It is reasonable to imagine tipis as the first homes in Larch Park. Archeologists found evidence of occupation easily dating back 8000 years. More recently, the Papaschase, Cree descendants of one of the chiefs who signed Treaty Six, camped along the Ravine embankment.
“Location, location, location” was as true then as it is now. Rabbit Hill, a short walk West, offered open views for scouting bison while the fish, edible berries and tool-making resources of the River Valley made the Larch Lands an attractive place to live.
Agricultural Land Within City Limits
Fast forward to twentieth century, the arrival of the first railway and the incorporation and growth of the City of Edmonton.
Edmonton eventually extended its city limits to encompass the Larch Lands, zoning them Agricultural. Members of the Poole Family, recognizing the value of the Oxbow and the intact ecosystem in Whitemud Creek Ravine, purchased them with preservation in mind. To cover the property taxes —$375/ year— they leased the upper lands to a local farmer. He paid $400/ year to harvest two crops of hay each summer.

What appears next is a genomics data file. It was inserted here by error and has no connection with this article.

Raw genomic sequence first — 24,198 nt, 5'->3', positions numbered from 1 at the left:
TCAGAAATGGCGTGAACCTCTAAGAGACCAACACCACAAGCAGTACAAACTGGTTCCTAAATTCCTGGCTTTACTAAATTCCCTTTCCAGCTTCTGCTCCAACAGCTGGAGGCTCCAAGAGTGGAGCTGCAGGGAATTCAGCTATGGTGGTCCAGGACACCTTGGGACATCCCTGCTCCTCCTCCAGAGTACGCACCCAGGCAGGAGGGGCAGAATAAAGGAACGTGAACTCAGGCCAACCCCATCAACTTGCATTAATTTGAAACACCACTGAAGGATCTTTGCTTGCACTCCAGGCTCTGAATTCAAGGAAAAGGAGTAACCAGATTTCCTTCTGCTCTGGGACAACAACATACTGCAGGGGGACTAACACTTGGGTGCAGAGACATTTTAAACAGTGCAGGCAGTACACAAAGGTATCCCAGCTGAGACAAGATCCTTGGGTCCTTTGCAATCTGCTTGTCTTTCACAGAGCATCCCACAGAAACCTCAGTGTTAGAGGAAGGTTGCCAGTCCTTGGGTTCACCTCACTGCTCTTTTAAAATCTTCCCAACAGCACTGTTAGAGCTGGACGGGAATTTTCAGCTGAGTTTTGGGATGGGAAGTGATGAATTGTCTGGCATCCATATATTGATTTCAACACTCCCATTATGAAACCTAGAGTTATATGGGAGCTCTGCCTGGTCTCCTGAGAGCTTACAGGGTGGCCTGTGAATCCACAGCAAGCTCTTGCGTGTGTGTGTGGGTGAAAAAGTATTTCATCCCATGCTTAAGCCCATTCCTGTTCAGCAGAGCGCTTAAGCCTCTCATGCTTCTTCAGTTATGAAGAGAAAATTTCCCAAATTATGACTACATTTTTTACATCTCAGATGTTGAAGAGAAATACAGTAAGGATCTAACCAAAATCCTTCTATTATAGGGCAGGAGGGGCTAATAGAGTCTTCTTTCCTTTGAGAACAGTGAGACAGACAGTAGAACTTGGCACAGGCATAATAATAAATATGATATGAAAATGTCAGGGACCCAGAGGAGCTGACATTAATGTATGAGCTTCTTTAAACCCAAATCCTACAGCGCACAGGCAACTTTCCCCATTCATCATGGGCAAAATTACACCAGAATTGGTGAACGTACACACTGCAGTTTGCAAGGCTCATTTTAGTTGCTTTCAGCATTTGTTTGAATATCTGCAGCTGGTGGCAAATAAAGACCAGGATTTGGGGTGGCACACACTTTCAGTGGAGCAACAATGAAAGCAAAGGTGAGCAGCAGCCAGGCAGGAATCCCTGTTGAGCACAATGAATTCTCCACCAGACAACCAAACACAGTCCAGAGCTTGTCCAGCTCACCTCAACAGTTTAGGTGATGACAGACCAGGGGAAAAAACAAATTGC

This arrangement was ideal for the many people who enjoyed spending time wandering through the lower lands. The call of the birds, a glimpse of the beavers, the majesty of old spruce standing tall against snow, the fabulous colour of the fall leaves all combined to provide a restorative place to be.
The 21st Century: A New Chapter Begins
In 2003, the City established a Neighbourhood Area Structure Plan for Magrath Heights. This changed the zoning of the Larch Lands. Property taxes increased substantially, prompting the Poole Family to explore new ways to protect the Oxbow. They initiated discussions with the Edmonton and Area Land Trust, as well as Melcor. These talks laid the foundation for Larch Sanctuary and the community of Larch Park.